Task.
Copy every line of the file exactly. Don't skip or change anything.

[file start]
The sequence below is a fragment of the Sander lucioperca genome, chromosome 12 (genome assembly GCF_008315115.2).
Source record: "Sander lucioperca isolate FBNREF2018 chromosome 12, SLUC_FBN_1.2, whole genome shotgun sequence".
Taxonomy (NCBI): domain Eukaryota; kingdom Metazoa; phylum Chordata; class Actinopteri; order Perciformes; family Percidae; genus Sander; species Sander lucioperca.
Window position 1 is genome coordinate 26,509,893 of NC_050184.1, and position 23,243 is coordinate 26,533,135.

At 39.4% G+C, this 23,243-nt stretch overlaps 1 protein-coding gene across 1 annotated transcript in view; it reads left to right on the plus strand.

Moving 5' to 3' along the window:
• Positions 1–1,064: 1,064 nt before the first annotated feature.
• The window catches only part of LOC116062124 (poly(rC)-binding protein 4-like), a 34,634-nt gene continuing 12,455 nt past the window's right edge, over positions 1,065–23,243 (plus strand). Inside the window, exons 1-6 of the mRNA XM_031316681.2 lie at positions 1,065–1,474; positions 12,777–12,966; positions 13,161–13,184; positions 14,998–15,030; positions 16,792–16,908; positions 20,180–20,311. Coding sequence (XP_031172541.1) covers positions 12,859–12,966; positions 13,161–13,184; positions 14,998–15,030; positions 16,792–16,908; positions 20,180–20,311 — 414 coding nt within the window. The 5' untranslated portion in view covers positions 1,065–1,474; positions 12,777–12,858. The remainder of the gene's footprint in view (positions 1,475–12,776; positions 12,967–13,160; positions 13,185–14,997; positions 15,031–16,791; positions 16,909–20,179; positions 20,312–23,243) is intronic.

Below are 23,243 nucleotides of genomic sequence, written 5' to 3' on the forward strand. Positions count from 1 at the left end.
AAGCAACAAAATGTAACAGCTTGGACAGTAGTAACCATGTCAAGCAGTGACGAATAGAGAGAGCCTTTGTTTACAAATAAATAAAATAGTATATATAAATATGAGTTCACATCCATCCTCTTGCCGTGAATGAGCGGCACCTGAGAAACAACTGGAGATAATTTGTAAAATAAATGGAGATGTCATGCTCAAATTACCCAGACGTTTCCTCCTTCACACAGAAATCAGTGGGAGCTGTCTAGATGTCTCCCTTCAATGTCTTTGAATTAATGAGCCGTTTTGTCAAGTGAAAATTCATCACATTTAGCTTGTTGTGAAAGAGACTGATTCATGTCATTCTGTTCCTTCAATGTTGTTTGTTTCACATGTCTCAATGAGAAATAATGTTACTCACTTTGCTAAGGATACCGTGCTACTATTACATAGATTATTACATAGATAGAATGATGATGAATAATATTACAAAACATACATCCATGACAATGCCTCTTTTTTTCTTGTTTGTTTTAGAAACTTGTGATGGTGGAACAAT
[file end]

The sequence below is a fragment of the Sander lucioperca genome, chromosome 12 (genome assembly GCF_008315115.2).
Source record: "Sander lucioperca isolate FBNREF2018 chromosome 12, SLUC_FBN_1.2, whole genome shotgun sequence".
Taxonomy (NCBI): domain Eukaryota; kingdom Metazoa; phylum Chordata; class Actinopteri; order Perciformes; family Percidae; genus Sander; species Sander lucioperca.
Window position 1 is genome coordinate 26,509,893 of NC_050184.1, and position 23,243 is coordinate 26,533,135.

At 39.4% G+C, this 23,243-nt stretch overlaps 1 protein-coding gene across 1 annotated transcript in view; it reads left to right on the plus strand.

Moving 5' to 3' along the window:
• Positions 1–1,064: 1,064 nt before the first annotated feature.
• The window catches only part of LOC116062124 (poly(rC)-binding protein 4-like), a 34,634-nt gene continuing 12,455 nt past the window's right edge, over positions 1,065–23,243 (plus strand). Inside the window, exons 1-6 of the mRNA XM_031316681.2 lie at positions 1,065–1,474; positions 12,777–12,966; positions 13,161–13,184; positions 14,998–15,030; positions 16,792–16,908; positions 20,180–20,311. Coding sequence (XP_031172541.1) covers positions 12,859–12,966; positions 13,161–13,184; positions 14,998–15,030; positions 16,792–16,908; positions 20,180–20,311 — 414 coding nt within the window. The 5' untranslated portion in view covers positions 1,065–1,474; positions 12,777–12,858. The remainder of the gene's footprint in view (positions 1,475–12,776; positions 12,967–13,160; positions 13,185–14,997; positions 15,031–16,791; positions 16,909–20,179; positions 20,312–23,243) is intronic.

Below are 23,243 nucleotides of genomic sequence, written 5' to 3' on the forward strand. Positions count from 1 at the left end.
AAGCAACAAAATGTAACAGCTTGGACAGTAGTAACCATGTCAAGCAGTGACGAATAGAGAGAGCCTTTGTTTACAAATAAATAAAATAGTATATATAAATATGAGTTCACATCCATCCTCTTGCCGTGAATGAGCGGCACCTGAGAAACAACTGGAGATAATTTGTAAAATAAATGGAGATGTCATGCTCAAATTACCCAGACGTTTCCTCCTTCACACAGAAATCAGTGGGAGCTGTCTAGATGTCTCCCTTCAATGTCTTTGAATTAATGAGCCGTTTTGTCAAGTGAAAATTCATCACATTTAGCTTGTTGTGAAAGAGACTGATTCATGTCATTCTGTTCCTTCAATGTTGTTTGTTTCACATGTCTCAATGAGAAATAATGTTACTCACTTTGCTAAGGATACCGTGCTACTATTACATAGATTATTACATAGATAGAATGATGATGAATAATATTACAAAACATACATCCATGACAATGCCTCTTTTTTTCTTGTTTGTTTTAGAAACTTGTGATGGTGGAACAAT